He watched my gymnastics, and then he sat back in the chair. “What are you doing here?” he asked. I simply repeated that I needed the pre-op check done before the surgery. He knew that, of course, but he then proceeded to tell me that if I had come to see him first, he would never have referred me to a surgeon for shoulder repair. He did some different types of tests on my arm and shoulder, and then once again asked me if I really thought I needed surgery. I began to realize that he didn’t think so at all.
He explained the physiology of the shoulder, and that surgery seems necessary if there is significant pain, lack of motion, and if the shoulder was making it impossible for me to go about normal daily activities. I did tell him that I no longer shovel snow, which in my book was kind of a plus, and that I was constantly being mindful of how I use my arm and shoulder, leaving it to my left side to do the heavy lifting, and how I used my right arm and shoulder more for balancing items, even if they were above my head.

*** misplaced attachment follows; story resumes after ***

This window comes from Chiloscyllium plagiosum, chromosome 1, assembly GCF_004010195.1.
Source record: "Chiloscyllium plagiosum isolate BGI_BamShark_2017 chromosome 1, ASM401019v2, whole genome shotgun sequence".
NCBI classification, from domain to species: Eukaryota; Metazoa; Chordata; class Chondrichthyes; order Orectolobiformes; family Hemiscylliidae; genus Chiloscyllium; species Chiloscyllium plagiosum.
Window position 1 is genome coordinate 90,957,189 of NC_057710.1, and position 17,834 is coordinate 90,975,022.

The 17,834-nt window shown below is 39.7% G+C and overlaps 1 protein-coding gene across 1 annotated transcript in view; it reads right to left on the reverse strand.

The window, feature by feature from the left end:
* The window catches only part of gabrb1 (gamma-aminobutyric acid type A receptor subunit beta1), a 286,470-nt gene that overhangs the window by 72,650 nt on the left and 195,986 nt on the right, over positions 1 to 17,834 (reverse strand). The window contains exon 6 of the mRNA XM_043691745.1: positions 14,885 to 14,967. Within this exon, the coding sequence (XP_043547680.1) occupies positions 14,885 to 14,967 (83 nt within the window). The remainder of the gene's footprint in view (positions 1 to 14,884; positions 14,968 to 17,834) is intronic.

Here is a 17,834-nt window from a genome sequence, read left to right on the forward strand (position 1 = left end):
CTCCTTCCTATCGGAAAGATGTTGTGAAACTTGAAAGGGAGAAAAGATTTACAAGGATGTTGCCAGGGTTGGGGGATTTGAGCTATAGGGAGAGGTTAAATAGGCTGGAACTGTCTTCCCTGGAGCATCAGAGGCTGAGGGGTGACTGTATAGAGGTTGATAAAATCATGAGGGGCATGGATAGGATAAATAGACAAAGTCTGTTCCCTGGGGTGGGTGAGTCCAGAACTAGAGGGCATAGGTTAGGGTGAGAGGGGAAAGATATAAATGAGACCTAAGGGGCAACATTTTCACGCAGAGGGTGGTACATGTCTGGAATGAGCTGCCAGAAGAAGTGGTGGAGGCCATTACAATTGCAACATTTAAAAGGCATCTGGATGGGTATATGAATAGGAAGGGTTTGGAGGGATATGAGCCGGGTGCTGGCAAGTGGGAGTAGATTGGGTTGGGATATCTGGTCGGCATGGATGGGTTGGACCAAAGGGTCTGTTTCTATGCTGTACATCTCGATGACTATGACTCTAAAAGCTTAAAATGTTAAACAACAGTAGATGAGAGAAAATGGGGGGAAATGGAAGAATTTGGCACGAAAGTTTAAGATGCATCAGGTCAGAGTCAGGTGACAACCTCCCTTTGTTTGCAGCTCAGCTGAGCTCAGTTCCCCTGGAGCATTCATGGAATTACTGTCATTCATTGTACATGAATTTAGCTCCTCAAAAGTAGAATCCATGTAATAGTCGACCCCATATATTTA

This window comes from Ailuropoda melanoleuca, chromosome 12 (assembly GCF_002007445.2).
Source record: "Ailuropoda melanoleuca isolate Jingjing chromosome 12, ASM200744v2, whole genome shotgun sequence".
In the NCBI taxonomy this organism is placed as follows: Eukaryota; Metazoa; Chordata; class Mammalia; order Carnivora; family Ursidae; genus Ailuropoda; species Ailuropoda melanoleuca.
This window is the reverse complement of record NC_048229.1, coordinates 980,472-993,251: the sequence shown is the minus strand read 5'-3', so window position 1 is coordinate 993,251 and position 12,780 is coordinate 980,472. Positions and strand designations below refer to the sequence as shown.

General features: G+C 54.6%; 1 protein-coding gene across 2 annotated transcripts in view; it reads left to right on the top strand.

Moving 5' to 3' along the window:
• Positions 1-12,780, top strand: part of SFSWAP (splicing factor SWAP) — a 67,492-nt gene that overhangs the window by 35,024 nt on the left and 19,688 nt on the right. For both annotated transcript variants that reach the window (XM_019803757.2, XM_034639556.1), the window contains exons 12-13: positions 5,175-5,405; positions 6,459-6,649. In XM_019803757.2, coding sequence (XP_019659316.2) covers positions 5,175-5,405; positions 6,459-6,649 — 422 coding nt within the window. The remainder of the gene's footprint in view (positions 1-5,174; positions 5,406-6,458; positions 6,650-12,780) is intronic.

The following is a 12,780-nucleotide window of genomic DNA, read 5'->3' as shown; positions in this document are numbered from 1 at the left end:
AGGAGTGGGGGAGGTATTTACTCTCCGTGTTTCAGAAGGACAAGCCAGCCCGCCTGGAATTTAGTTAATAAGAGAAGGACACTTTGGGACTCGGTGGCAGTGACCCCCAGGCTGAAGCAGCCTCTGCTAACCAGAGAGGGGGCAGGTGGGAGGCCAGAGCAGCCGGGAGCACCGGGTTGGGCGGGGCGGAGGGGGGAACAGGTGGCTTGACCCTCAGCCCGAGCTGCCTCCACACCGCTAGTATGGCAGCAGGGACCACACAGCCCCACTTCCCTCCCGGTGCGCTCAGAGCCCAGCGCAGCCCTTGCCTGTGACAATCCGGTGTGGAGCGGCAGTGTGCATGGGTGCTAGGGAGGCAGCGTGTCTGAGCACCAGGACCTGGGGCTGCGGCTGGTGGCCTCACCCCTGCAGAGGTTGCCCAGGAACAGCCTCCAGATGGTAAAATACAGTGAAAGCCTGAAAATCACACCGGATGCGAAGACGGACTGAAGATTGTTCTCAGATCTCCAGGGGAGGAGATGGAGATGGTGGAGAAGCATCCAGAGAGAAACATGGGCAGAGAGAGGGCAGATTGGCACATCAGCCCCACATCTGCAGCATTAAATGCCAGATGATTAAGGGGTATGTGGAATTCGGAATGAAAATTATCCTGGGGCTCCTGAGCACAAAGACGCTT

Once again, he asked if I truly wanted to have the surgery and to go through all that was involved. Before I could answer, he offered that if I did not want to go through it, that he would be the heavy and in so many words, wave me off from the operating table, opting instead for a few months of physical therapy and exercises to strengthen the part of the shoulder that wasn’t torn. Then, if after that time, I believed it wasn’t better, or functioning as it should, that they could reschedule a surgery. He was quick to say that I could move my arm as well as anyone could, and that, just as if someone where a hammer, all the world looks like a nail, so a surgeon sees, with reasonable credibility, that the world is in need of the surgeon to cut it open and fix whatever there is to be fixed.